In episode 6 of OSPE’s podcast Engineering the Future, host Jerome James, P.Eng., sat down with Daniel Lawrysyn, P.Eng., Manager of Continuing Professional Development at the Association of Professional Engineers and Geoscientists of Alberta (APEGA), to discuss the details around Alberta’s mandatory CPD program for practising and non-practising engineers, which has been in place since the 1990s.
What are your top recommendations for the engineering profession in Ontario as we head towards implementing mandatory Continuing Professional Development (CPD)?
- The key challenge is making sure your system links the Continuing Professional Development to the continued competency of the licensed professional, not just something separate. It has to have that linkage to that competency.
- Build a system that is not overly complicated for licensed professionals. This will reduce frustration during reporting periods. It was also reduce those that give up and fall into the non-conformance category.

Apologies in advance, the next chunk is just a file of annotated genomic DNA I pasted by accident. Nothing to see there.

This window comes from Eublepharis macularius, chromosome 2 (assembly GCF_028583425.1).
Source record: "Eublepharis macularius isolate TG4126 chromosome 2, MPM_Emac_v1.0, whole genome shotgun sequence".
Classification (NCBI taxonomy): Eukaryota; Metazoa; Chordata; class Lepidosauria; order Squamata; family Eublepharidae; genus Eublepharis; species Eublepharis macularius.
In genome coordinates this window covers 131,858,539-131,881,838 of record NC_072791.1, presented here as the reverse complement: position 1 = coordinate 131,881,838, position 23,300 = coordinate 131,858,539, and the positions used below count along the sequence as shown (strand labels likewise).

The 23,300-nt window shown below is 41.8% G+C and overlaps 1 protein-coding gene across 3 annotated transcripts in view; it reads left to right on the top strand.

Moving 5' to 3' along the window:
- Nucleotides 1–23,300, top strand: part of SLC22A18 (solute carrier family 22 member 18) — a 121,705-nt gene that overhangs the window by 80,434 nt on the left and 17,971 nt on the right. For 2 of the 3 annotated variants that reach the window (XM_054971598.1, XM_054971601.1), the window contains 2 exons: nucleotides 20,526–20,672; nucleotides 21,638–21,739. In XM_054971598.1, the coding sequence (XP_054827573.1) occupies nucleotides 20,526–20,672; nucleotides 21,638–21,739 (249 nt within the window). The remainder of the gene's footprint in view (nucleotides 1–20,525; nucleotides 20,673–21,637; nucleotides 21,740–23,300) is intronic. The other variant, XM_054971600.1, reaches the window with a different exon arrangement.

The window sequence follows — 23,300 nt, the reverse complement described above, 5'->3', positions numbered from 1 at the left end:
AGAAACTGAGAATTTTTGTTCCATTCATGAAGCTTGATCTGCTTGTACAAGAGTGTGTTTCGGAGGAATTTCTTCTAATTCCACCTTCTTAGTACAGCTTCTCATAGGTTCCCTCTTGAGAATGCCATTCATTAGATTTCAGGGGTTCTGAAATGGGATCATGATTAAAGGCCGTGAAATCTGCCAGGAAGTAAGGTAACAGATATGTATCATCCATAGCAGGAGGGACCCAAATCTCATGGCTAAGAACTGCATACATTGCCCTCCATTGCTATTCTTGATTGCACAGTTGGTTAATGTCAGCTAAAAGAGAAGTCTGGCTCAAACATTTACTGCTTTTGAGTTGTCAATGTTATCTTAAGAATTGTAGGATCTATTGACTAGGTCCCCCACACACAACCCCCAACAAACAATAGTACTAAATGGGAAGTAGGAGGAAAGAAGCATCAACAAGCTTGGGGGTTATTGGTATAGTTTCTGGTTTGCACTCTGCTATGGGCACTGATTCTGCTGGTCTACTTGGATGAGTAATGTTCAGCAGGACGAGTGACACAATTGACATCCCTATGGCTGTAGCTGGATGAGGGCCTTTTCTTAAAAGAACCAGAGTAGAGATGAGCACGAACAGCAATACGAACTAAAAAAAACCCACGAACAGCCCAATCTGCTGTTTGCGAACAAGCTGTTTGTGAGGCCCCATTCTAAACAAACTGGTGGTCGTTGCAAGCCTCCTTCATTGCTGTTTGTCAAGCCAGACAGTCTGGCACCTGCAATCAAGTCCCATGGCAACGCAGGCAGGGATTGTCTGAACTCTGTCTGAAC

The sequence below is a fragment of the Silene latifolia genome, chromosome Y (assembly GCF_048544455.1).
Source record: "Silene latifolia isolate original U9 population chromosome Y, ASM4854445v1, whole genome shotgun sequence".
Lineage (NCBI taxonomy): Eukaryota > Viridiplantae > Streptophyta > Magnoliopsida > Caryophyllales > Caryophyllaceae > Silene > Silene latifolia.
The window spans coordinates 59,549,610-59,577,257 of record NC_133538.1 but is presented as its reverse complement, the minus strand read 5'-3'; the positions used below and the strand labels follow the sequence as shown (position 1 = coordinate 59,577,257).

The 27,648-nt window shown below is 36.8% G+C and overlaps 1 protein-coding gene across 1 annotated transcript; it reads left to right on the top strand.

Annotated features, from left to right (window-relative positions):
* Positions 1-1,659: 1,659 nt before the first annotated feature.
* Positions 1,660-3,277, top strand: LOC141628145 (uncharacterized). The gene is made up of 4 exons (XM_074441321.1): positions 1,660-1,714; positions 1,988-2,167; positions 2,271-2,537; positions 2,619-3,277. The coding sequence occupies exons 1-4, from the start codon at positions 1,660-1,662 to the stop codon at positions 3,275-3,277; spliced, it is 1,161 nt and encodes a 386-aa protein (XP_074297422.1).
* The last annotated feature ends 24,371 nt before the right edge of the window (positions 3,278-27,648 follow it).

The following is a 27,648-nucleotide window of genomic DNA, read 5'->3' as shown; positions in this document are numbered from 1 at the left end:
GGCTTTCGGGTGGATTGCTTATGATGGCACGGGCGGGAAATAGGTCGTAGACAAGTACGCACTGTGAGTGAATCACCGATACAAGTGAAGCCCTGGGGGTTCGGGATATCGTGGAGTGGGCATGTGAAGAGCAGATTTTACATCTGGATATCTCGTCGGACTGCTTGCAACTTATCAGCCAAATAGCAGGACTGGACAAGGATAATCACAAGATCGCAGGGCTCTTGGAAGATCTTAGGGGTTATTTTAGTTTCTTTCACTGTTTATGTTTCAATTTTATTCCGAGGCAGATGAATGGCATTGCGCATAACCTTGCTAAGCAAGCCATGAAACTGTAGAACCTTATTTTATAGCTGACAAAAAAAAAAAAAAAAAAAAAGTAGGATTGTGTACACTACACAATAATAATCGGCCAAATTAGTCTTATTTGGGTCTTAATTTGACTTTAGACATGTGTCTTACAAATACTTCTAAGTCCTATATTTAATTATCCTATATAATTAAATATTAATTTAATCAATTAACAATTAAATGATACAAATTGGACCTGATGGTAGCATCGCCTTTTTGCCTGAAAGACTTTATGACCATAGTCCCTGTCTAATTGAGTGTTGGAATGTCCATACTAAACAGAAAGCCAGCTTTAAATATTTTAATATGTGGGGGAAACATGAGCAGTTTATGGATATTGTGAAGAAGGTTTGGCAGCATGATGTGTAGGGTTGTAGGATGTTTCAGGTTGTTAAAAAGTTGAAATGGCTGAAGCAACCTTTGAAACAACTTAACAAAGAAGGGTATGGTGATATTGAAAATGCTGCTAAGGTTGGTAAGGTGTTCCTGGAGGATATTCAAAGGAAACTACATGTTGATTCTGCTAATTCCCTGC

- Don’t forget the public’s perception in the development, and ensure there is transparency. Because, a lot of people forget that we have that social licence to be self regulated. Losing that is detrimental to the profession as a whole across Canada, not just in Ontario or just in Alberta.
- We’re currently upgrading our systems for reporting. So, building a solid online system to report for your engineers and have the ability to enter their activities through their cell phones is something that’s important. You don’t want them being tied to a computer, especially the new generations of engineers that are up and coming.
As a professional engineer, why do you believe mandatory CPD is important for our profession?
“Before becoming a staff member for APEGA, I was a rail safety engineer for a transit agency. As public safety is a key element of my former practice, I am a firm believer in a proactive approach. A mandatory CPD program is a key component to being proactive in preventing incidents from happening as a whole. Professionals don’t want to trigger events and cause a reactive approach such as an investigation of an incident or things that result in disciplinary action. Preventing is always a better alternative.
There’s an importance to being a self regulated profession. We have a social licence from the public, and the CPD program is a component of that overall system that helps maintain that social licence. When the program is mandatory and transparent, it reassures the public that we are maintaining our skills.”
To listen to the full podcast episode featuring Dan Lawrysyn, P.Eng., watch the video below, visit OSPE’s website or search for ‘Engineering the Future’ wherever you listen to podcasts.